Morning star - The morningstar is a medieval weapon consisting of a spiked club resembling a mace, usually with a long spike extending straight from the top and many smaller spikes around the particle of the head.
War Hammers - War hammers were developed as a consequence of the ever more prevalent surface-hardened steel surfacing of wrought iron armours of the late medieval battlefields during the fourteenth and fifteenth centuries. The surface of the armour was now as hard as the edge of a blade, so a blade tended to ricochet.
The maul is a long-handled hammer with a heavy metal head, either of lead or iron. It is similar in appearance and function to a modern sledgehammer but is sometimes shown as having a spear-like spike on the fore-end of the haft. A particular use of the maul was by archers in the 15th and 16th centuries. At Agincourt, English longbowmen are recorded as using lead mauls, initially as a tool to drive in stakes but later as an improvised weapon.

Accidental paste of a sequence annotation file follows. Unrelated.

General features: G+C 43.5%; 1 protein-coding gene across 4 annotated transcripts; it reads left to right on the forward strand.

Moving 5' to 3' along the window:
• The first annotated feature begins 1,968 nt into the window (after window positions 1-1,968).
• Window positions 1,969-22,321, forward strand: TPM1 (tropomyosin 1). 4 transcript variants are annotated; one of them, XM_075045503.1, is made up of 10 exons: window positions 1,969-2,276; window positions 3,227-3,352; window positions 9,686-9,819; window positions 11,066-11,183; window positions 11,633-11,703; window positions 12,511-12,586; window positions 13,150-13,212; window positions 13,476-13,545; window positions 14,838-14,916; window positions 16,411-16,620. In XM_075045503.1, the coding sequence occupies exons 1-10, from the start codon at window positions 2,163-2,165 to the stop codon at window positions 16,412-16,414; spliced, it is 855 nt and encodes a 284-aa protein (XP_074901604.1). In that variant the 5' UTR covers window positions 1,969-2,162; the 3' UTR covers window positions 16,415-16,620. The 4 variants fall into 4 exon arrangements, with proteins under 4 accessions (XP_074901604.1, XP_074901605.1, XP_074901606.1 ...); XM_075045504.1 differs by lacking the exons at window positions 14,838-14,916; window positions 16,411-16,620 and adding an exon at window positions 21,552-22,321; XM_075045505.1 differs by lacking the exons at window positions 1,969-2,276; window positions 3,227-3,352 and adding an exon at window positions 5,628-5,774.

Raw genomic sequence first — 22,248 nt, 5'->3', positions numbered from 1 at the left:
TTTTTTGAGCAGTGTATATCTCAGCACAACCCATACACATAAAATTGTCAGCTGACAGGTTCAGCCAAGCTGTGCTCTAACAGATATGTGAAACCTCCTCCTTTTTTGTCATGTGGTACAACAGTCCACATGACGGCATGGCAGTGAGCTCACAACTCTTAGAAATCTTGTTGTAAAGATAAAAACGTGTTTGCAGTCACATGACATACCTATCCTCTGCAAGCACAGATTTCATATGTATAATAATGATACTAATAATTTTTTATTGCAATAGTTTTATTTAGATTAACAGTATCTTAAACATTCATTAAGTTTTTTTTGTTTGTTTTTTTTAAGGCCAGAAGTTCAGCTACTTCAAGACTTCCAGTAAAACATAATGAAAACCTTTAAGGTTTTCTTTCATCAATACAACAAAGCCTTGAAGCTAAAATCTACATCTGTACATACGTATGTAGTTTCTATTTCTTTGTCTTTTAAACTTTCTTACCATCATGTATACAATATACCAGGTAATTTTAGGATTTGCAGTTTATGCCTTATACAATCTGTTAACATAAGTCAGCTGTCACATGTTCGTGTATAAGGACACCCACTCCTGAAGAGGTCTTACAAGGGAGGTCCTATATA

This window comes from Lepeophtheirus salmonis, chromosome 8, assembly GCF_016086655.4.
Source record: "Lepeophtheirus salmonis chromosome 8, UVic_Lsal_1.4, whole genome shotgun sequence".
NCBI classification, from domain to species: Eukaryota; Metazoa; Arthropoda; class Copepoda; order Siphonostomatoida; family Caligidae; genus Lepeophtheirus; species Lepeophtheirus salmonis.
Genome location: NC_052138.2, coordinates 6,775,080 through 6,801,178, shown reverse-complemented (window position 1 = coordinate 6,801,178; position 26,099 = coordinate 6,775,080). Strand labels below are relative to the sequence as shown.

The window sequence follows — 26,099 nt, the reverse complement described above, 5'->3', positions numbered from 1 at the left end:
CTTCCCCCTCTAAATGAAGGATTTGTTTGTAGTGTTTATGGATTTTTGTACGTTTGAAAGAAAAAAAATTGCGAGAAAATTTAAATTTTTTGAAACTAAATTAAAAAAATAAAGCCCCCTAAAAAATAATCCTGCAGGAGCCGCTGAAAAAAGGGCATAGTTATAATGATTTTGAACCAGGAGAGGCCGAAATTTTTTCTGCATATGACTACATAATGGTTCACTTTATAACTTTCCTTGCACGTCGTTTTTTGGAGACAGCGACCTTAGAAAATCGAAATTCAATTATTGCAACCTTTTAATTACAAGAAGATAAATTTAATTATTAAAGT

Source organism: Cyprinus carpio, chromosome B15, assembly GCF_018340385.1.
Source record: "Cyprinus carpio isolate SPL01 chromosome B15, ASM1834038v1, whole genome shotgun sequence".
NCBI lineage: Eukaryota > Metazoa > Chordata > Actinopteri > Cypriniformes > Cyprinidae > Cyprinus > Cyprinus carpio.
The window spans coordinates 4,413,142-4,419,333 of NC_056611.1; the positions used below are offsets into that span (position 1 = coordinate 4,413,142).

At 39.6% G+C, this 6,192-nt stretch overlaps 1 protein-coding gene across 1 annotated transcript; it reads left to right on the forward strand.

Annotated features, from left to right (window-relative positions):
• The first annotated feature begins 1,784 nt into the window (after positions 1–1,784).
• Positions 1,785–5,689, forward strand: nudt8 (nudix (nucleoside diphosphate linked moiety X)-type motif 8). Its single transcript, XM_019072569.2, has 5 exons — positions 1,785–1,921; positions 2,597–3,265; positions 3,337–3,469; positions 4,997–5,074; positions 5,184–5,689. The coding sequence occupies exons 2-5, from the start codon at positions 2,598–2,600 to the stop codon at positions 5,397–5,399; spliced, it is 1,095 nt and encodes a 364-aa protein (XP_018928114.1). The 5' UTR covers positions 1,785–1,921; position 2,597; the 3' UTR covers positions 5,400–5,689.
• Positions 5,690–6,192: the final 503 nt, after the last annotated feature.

A bec de corbin is a type of pole weapon that was popular in medieval Europe. The name is Old French for "crow's beak". Similar to the Lucerne hammer, it consists of a modified hammer's head and spike mounted atop a long pole. Unlike the Lucerne hammer, the bec de corbin was used primarily with the 'beak' or fluke to attack instead of the hammer head. The hammer face balancing the beak was often blunt instead of the multi-pronged Lucerne, and the beak tended to be stouter.
A bardiche (berdiche, or long poleaxe), is a type of polearm known in medieval and renaissance Europe, especially in Eastern Europe and Russia where it was used instead of halberd. Occasionally the weapons of such form were made in Antiquity and Early Middle Ages, but the regular and massive usage of bardiches started in the late 14th century. it was probably developed from the Scandinavian broad axe, but in Scandinavia it appeared only in the late 15th century.
Spiked Flail. One of the hardest hitting weapons used by medieval knights was the flail. Its jointed head increased the force of the blow. It required great skill. In the hands of the untrained it was as dangerous to the user as it was to his opponent.